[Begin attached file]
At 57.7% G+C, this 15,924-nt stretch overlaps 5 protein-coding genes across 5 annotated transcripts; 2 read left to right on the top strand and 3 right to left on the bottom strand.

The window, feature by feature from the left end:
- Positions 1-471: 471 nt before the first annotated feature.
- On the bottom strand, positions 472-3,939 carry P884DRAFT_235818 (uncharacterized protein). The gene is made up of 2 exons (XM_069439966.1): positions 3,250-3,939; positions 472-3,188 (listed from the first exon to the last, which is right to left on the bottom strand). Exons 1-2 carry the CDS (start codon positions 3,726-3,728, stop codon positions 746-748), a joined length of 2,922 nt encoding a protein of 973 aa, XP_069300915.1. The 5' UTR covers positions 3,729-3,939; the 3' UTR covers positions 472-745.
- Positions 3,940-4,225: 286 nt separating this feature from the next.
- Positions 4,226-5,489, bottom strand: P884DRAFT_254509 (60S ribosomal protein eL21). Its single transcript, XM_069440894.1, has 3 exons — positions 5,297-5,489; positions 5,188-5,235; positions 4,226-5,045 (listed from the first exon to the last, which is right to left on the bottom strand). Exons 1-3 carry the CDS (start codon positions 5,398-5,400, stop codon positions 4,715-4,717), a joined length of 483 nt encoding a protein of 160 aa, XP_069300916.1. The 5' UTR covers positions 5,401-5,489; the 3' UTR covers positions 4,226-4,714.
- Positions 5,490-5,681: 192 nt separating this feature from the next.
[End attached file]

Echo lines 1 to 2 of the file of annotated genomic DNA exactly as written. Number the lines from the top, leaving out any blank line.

At 57.7% G+C, this 15,924-nt stretch overlaps 5 protein-coding genes across 5 annotated transcripts; 2 read left to right on the top strand and 3 right to left on the bottom strand.

The window, feature by feature from the left end: